“This book is a must read for all architects and software developers thinking about frameworks. The book offers insight into some driving factors behind the design of the .NET Framework. It should be considered mandatory reading for anybody tasked with creating application frameworks.”
—Peter Winkler, Sr. Software Engineer, Balance Technology Inc.
“An instant classic.”
—From the Foreword by Miguel de Icaza
Brad Abrams was a founding member of the Common Language Runtime and .NET Framework teams at Microsoft Corporation. He has been designing parts of the .NET Framework since 1998 and is currently Group Program Manager of the .NET Framework team. Brad started his framework design career building the Base Class Library (BCL) that ships as a core part of the .NET Framework. Brad was also the lead editor on the Common Language Specification (CLS), the .NET Framework Design Guidelines, and the libraries in the ECMA\ISO CLI Standard. Brad has authored and coauthored multiple publications, including Programming in the .NET Environment and .NET Framework Standard Library Annotated Reference, Volumes 1 and 2. Brad graduated from North Carolina State University with a B.S. in computer science. You can find his most recent musings on his blog at http://blogs.msdn.com/BradA.
Krzysztof Cwalina is a program manager on the .NET Framework team at Microsoft. He was a founding member of the .NET Framework team and throughout his career has designed many .NET Framework APIs and framework development tools, such as FxCop. He is currently leading a companywide effort to develop, promote, and apply framework design and architectural guidelines to the .NET Framework. He is also leading the team responsible for delivering core .NET Framework APIs. Krzysztof graduated with a B.S. and an M.S. in computer science from the University of Iowa. You can find his blog at http://blogs.msdn.com/kcwalina.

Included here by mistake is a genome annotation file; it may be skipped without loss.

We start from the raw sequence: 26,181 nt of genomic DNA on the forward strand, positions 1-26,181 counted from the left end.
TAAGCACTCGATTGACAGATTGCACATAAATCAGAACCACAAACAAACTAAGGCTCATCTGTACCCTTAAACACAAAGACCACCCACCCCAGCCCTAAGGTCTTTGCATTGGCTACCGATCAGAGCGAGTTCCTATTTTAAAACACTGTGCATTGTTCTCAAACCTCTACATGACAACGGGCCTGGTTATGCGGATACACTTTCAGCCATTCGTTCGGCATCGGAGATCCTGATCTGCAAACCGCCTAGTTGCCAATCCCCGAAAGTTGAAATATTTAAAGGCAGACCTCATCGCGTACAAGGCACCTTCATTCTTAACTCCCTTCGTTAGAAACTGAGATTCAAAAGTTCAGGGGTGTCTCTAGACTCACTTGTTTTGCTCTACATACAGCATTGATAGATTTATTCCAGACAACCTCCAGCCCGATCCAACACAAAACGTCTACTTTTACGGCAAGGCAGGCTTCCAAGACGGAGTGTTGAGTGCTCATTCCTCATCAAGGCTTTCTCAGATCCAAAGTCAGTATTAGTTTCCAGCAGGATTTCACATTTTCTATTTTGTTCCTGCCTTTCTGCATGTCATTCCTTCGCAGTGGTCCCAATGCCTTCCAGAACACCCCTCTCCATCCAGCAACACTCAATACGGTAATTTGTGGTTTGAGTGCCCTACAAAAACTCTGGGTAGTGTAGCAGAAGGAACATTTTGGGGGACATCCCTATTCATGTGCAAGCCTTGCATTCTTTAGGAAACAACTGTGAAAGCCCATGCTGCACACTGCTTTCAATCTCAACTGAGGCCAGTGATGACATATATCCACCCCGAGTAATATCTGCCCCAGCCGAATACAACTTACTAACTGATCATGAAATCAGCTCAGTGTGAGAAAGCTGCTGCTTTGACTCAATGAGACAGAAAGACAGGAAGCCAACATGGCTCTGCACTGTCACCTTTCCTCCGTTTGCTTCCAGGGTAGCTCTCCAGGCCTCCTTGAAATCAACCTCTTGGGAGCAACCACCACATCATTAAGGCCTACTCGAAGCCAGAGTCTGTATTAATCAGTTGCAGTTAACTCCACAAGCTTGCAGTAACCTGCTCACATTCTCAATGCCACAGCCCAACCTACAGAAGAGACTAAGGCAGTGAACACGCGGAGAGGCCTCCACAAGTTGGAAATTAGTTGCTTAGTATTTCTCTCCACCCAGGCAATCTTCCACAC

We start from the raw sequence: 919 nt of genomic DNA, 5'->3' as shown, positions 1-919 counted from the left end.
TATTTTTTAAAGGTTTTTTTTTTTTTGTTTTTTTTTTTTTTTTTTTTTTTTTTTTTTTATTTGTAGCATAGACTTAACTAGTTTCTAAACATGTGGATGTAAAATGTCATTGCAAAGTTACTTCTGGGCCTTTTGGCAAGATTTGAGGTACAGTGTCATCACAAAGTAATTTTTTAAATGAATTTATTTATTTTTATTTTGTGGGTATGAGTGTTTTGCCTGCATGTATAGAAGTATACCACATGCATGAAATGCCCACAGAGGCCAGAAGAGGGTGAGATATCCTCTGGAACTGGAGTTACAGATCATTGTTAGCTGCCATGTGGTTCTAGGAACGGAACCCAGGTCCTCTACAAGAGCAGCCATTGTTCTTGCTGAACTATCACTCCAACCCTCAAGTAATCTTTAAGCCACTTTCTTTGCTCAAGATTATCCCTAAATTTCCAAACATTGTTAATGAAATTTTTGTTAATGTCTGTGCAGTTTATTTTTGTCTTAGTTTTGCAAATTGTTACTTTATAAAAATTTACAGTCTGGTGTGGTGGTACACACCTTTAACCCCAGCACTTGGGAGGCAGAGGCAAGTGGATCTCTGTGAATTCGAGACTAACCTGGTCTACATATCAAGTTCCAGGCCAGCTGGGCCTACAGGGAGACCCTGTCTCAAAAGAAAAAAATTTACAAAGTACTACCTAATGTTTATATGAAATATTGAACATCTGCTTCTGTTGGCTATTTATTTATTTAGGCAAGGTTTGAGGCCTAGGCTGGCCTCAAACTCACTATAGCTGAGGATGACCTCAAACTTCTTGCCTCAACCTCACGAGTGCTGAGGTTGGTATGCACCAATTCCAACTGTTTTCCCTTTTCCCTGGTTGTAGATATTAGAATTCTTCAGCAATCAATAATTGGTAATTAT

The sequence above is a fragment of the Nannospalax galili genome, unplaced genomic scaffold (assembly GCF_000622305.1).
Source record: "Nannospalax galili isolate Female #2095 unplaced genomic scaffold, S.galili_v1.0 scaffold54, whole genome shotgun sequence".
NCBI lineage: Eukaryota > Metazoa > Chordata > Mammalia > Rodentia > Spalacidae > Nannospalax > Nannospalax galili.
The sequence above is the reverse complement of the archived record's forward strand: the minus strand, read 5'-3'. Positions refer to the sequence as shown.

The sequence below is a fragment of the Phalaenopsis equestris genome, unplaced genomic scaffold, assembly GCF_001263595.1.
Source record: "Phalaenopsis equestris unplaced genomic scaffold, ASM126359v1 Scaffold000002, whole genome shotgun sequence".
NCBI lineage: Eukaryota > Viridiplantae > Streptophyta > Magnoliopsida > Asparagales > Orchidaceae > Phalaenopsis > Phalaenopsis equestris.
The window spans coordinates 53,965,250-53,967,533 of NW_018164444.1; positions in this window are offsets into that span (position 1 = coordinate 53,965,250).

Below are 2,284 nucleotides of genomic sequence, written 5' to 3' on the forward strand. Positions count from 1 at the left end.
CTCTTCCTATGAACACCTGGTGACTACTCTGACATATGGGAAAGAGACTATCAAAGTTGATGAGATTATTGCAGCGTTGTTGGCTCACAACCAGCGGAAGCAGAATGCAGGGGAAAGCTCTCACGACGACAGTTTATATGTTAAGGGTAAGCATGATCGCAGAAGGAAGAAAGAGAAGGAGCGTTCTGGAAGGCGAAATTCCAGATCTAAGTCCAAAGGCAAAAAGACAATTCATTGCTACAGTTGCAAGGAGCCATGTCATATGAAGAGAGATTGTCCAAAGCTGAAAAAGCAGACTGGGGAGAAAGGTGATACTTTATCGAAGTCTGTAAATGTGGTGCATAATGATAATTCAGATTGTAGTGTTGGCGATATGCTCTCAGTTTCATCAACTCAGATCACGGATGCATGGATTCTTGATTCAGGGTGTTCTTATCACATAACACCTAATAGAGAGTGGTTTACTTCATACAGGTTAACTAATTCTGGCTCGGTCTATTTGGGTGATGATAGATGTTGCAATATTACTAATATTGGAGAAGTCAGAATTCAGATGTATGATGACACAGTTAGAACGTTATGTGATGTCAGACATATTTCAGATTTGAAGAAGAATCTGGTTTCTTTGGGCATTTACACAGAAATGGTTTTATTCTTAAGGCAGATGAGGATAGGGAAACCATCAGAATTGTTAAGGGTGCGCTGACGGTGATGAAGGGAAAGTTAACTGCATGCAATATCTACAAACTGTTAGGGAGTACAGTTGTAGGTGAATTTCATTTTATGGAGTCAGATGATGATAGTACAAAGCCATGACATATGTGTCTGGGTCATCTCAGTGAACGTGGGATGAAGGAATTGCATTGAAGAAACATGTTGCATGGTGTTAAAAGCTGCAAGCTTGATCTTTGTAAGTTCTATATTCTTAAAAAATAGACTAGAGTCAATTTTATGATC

It is great to just flip through and pick out a topic or to read from start to finish.
Simple coding patterns that I wouldn't have given a second thought to have turned out to have a great impact on other aspects of my code once they were explained.
This book is an excellent, concise collection of best practices and recommendations for designing your own Framework APIs.
Clear and concise concepts, recommendations, ideas and examples about what you need to learn or improve your .Net programming skills.Published 14 months ago by Luis Fernando Gutierrez Reyes
Despite the somewhat dry topic (naming conventions!), this is a pretty interesting read. It should be required reading for all .NET developers. Read morePublished 14 months ago by Jason Jeffries
This book is an excellent, concise collection of best practices and recommendations for designing your own Framework APIs. The insight from renown industry icons is very useful.Published 16 months ago by Kevin A Shank
This is an excellent book. Has some great guidelines from some very smart people. Has really helped me write code for other developers, especially when I'm writing complex code. Read morePublished 20 months ago by Amazon Customer
I've bought this book three times: the first edition, the second edition, and the Kindle edition (for searching). Read morePublished on October 23, 2011 by Bill Sorensen
Brimful of divine wit and wisdom, this book actually was written by the creators of a universe. In a departure from biblical tradition, it is comprehensive, internally consistent... Read morePublished on May 23, 2011 by Peter Wone
Not exactly what i was looking for, but a it's a great book, it explain the best practise to create a frameworkPublished on November 26, 2010 by Max
I would only recommend this book if you're an intermediate or advanced .NET developer as there's a lot of high-level concepts discussed. Read morePublished on April 16, 2010 by Dennis Rongo